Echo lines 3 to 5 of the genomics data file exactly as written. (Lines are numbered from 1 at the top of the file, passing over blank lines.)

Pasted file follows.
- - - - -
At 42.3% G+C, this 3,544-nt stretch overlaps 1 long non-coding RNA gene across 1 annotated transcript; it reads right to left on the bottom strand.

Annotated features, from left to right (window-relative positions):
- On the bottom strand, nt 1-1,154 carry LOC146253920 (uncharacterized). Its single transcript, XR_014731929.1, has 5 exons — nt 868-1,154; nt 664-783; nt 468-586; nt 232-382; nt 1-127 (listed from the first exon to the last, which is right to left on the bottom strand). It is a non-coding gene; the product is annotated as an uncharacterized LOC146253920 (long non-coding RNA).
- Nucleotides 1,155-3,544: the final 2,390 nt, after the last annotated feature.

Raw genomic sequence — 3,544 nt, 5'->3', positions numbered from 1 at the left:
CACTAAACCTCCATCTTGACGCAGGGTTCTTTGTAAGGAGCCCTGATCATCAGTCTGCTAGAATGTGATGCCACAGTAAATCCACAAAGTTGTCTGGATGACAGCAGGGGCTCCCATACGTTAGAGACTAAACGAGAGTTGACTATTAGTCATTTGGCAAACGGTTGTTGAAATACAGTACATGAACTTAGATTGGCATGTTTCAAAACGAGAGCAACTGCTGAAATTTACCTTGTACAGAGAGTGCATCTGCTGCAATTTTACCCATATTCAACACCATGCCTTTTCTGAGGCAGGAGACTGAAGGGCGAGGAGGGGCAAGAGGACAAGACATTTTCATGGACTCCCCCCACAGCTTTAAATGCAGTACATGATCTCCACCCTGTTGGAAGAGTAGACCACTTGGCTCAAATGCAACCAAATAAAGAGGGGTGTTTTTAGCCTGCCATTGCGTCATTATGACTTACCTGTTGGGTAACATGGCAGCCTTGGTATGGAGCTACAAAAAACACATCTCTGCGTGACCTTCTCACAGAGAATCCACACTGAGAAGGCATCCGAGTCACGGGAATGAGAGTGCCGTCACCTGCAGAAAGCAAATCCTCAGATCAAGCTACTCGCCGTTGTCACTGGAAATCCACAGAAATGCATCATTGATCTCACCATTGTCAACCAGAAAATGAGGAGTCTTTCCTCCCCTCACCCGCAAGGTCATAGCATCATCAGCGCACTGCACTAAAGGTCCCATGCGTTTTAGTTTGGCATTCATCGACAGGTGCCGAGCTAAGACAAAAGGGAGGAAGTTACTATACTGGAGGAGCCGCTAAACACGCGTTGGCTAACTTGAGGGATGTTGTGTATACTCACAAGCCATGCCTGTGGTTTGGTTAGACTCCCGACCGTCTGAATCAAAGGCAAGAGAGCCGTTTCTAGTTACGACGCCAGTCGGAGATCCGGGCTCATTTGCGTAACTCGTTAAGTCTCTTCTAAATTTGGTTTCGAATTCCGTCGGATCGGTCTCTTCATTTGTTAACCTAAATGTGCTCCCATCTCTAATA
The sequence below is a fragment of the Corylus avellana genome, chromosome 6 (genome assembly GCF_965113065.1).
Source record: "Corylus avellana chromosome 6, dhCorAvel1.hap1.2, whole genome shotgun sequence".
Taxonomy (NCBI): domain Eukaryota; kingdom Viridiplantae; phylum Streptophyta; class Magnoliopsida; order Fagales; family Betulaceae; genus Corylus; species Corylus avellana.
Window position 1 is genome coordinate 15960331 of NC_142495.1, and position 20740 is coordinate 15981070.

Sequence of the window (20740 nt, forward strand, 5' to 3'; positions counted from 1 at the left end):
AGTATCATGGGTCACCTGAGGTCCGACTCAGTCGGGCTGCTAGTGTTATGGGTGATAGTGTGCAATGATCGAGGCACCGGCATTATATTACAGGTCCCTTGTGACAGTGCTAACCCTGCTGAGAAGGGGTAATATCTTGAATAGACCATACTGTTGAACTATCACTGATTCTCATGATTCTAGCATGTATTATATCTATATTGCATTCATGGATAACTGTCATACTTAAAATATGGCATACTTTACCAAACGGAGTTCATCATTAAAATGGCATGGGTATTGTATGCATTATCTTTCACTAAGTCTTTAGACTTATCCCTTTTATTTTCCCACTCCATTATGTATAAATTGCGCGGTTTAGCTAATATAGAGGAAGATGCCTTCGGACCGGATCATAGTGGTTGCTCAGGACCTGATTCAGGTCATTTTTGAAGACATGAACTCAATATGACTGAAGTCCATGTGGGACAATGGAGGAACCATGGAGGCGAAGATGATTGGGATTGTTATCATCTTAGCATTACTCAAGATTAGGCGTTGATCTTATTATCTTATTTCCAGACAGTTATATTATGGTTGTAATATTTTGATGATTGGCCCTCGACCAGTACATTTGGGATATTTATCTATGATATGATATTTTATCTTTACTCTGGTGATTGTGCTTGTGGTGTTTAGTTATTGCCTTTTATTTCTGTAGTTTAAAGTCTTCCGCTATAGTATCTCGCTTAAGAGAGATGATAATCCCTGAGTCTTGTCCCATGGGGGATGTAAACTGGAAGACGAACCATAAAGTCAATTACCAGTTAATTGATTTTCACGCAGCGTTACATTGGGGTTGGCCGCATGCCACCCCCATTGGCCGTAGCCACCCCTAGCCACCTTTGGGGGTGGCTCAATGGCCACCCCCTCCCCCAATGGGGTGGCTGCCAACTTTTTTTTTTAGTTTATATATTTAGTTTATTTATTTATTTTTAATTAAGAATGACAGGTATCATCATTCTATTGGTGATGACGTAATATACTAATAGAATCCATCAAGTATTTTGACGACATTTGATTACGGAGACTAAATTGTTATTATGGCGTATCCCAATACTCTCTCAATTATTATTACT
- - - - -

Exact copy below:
- On the bottom strand, nt 1-1,154 carry LOC146253920 (uncharacterized). Its single transcript, XR_014731929.1, has 5 exons — nt 868-1,154; nt 664-783; nt 468-586; nt 232-382; nt 1-127 (listed from the first exon to the last, which is right to left on the bottom strand). It is a non-coding gene; the product is annotated as an uncharacterized LOC146253920 (long non-coding RNA).
- Nucleotides 1,155-3,544: the final 2,390 nt, after the last annotated feature.

Raw genomic sequence — 3,544 nt, 5'->3', positions numbered from 1 at the left: